A Conversation for The Millennium Dome

Peer Review: A87782872 - The Millennium Dome

Post 1

Bluebottle

Entry: The Millennium Dome - A87782872
Author: Bluebottle - U43530

A Flea Market Rescue of:
A414163 - Millennium Dome by
U146479 - Isabelle

An article concentrating on the Millennium Exhibition open during 2000 rather than the Dome's subsequent use.

Quite a challenge combining an article written when the Dome was still open and a daily news story with the perspective of someone who had visited the Dome in the dim and distant past, is writing over 12 years later and has the benefit of hindsight. I hope I've done Isabelle justice and haven't inadvertently edited out what attracted me about the original entry in the first place.

<BB<


A87782872 - The Millennium Dome

Post 2

Galaxy Babe - eclectic editor

Good rescue !

<> needs a few tweaks:

Even by that calendar, the Millennium Dome should have been opened on 1 January, 2001, as that was the date on which we entered the new Millennium.

Is there room for my photo of the god of the Millennium Dome and perhaps a brief mention of the Golden Age of the Pharaohs exhibition I snapped it from?

smiley - cheers

GB
smiley - galaxysmiley - diva


A87782872 - The Millennium Dome

Post 3

Bluebottle

I didn't see that exhibition, I'm afraid, but if you wish to write a little about it, when it was etc, I'll be happy to include it and give you a 'Additional Research By' credit. I've added the photo and reworded that sentence as suggested!

<BB<


A87782872 - The Millennium Dome

Post 4

Galaxy Babe - eclectic editor

There was a Tutankhamun and the Golden Age of the Pharaohs exhibition which ran from November 2007 – August 2008. The huge statue of the Egyptian jackal-headed god of the dead Anubis could be seen from miles away, up close it was extremely impressive! Entrance to the exhibition was by ticket only and they were timed to avoid massive queues. Part of the cost of the ticket was to help fund a new museum in Cairo to rehouse the priceless treasures. Certain artefacts, particularly the Death Mask of the 'boy king' Tutankhamun, are not allowed to leave Egypt now due to their fragility. There were plenty of other treasures to admire, including a Canopic jar fashioned in Tutankhamun's image, which once housed his liver. The walls of the exhibition were adorned with paintings, hieroglyphs and symbols, one of which was particularly memorable as it was an unusual running ankh. For fans of everything ancient Egyptian, this was a must-see, especially if travel to Egypt itself was not possible.

smiley - smiley


A87782872 - The Millennium Dome

Post 5

Bluebottle

Thanks for that contribution - I've added it to the article!smiley - ok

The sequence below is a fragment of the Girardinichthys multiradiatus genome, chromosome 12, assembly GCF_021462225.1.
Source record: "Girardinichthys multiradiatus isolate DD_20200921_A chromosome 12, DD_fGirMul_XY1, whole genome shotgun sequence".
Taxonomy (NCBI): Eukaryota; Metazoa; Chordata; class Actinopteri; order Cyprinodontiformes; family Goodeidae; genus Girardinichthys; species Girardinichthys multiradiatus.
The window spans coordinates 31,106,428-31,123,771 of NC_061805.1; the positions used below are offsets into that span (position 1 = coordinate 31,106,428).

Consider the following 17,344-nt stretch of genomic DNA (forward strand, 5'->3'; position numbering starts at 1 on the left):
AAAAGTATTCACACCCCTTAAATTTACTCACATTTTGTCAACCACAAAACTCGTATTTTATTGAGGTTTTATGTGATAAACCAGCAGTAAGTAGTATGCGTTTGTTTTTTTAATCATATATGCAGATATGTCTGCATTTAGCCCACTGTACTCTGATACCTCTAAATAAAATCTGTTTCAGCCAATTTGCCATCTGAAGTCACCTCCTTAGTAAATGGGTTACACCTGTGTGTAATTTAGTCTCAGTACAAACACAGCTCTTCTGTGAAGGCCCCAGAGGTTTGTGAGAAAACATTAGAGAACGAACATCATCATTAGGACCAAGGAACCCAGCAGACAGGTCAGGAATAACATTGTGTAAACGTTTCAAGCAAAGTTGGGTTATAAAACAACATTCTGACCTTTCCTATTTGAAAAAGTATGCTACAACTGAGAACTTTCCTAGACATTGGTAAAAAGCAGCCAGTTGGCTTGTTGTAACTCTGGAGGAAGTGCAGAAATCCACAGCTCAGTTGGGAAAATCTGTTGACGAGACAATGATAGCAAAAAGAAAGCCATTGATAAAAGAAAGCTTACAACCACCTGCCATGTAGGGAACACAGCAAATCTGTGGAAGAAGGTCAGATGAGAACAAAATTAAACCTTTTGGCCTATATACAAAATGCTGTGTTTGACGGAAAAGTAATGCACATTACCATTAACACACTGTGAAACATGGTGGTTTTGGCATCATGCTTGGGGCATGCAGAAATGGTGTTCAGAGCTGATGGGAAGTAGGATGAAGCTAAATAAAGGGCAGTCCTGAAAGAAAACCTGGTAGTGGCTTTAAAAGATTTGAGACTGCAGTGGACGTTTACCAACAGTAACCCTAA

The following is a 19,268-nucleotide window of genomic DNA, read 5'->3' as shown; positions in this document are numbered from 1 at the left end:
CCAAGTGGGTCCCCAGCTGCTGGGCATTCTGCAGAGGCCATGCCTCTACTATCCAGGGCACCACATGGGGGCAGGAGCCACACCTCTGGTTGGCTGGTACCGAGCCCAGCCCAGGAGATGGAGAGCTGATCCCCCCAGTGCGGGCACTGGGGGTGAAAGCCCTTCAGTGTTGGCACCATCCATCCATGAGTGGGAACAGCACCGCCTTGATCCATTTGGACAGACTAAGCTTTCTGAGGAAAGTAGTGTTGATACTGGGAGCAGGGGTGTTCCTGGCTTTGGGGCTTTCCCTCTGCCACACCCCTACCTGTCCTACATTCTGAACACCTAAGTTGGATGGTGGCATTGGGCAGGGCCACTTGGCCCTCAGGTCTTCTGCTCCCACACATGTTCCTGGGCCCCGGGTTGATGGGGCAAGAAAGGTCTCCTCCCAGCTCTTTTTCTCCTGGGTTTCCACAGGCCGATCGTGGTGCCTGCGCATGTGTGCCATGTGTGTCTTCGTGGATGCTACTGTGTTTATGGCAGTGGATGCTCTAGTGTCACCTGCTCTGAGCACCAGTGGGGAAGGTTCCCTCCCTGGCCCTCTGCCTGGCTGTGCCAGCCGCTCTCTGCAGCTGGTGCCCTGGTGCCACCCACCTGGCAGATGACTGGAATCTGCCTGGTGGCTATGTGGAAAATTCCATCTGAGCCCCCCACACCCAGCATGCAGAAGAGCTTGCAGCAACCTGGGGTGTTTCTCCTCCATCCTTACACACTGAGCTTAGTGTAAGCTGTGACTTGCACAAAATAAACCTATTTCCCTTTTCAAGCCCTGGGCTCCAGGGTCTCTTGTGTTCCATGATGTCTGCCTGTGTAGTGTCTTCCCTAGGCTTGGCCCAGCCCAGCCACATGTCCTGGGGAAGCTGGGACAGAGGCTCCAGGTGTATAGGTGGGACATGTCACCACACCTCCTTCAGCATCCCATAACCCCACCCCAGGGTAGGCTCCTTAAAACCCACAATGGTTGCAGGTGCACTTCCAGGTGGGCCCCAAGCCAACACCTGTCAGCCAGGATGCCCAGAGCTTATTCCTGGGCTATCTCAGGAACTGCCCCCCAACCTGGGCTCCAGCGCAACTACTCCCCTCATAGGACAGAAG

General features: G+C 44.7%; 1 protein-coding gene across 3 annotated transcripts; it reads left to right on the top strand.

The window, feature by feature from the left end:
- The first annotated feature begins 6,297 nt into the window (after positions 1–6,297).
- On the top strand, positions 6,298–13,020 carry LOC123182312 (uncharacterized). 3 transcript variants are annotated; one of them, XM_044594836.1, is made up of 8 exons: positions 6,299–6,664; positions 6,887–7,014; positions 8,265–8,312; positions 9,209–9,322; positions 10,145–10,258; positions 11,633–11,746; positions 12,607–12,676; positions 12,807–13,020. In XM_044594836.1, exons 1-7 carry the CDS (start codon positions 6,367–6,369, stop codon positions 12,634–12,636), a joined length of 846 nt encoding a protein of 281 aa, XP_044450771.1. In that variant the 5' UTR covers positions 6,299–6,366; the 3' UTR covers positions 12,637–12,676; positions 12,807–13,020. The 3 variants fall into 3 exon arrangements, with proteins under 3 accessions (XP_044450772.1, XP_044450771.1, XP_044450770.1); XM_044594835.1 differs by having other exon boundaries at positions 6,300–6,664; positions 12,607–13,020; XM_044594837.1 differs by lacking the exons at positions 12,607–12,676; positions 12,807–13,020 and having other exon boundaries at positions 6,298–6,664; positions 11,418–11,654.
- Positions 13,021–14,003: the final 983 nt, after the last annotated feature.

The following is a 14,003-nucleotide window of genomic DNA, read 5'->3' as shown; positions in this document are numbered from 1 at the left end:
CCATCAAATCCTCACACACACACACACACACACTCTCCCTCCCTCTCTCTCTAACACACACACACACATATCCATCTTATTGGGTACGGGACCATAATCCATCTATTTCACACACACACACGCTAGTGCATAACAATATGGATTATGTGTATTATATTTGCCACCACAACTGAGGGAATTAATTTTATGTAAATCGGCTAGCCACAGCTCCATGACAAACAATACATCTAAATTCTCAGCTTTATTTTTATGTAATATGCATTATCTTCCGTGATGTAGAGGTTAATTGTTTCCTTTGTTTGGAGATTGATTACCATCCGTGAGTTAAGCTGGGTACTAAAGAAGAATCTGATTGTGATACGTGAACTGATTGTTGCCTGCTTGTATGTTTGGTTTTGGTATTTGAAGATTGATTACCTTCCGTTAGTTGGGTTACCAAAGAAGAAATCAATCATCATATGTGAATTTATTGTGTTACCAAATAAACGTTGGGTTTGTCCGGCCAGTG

<BB<


A87782872 - The Millennium Dome

Post 6

Galaxy Babe - eclectic editor

smiley - ok


A87782872 - The Millennium Dome

Post 7

SashaQ - don't panic!

Very enjoyable article!

I visited the Millennium Experience too, and found it rather underwhelming. I didn't see many of the exhibits mentioned, but probably because it was very busy and we didn't have time to wait to go on all the interactive things.

I definitely remember the body and what a disappointment that was. I was also rather disturbed by the pessimism of most of the things, like the work zone, and the beach. I also remember a sensory nightmare room, with bright flashing lights and loud noises at all kinds of frequencies, so I went into meltdown until my mum pulled me out, which wasn't fun smiley - erm

The highlight for me was the forest of knowledge - a dark room with trees with lights on and mirrors on all 4 walls of the room, so the forest went on forever. There were quizzes on computers in the middle of the room and it was quite quiet in there, so I enjoyed that a lot smiley - biggrin

The other highlight was getting there, as I had never been on The Tube before smiley - cool

One question:
smiley - mod The Eiffel Tower wasn't built to last, either, was it?

smiley - ok


A87782872 - The Millennium Dome

Post 8

Bluebottle

Hello SashaQ – glad you enjoyed the article. I too didn’t get to see everything – the room you described as the 'sensory nightmare room' I think was one of the ones in the Play Zone that were just too crowded and so we didn't bother queuing to do whatever it did. I do remember voting in all the voting machines, though I've no idea what the result of the voting was or what any of the questions were.

Ah yes, I love visiting the Tube. My brother-in-law once went on a trip to London with his friends, and they spent all their time just travelling around the Underground going up and down all the escalators and catching trains to different stations, and not going to the shops or tourist sites at all – who needs to, when there are escalators there that go on for miles? I remember how clean the Jubilee Line looked, and very futuristic as the station had a glass wall to stop you falling onto the rails and the train's doors stopped exactly where the doors in the glass wall were.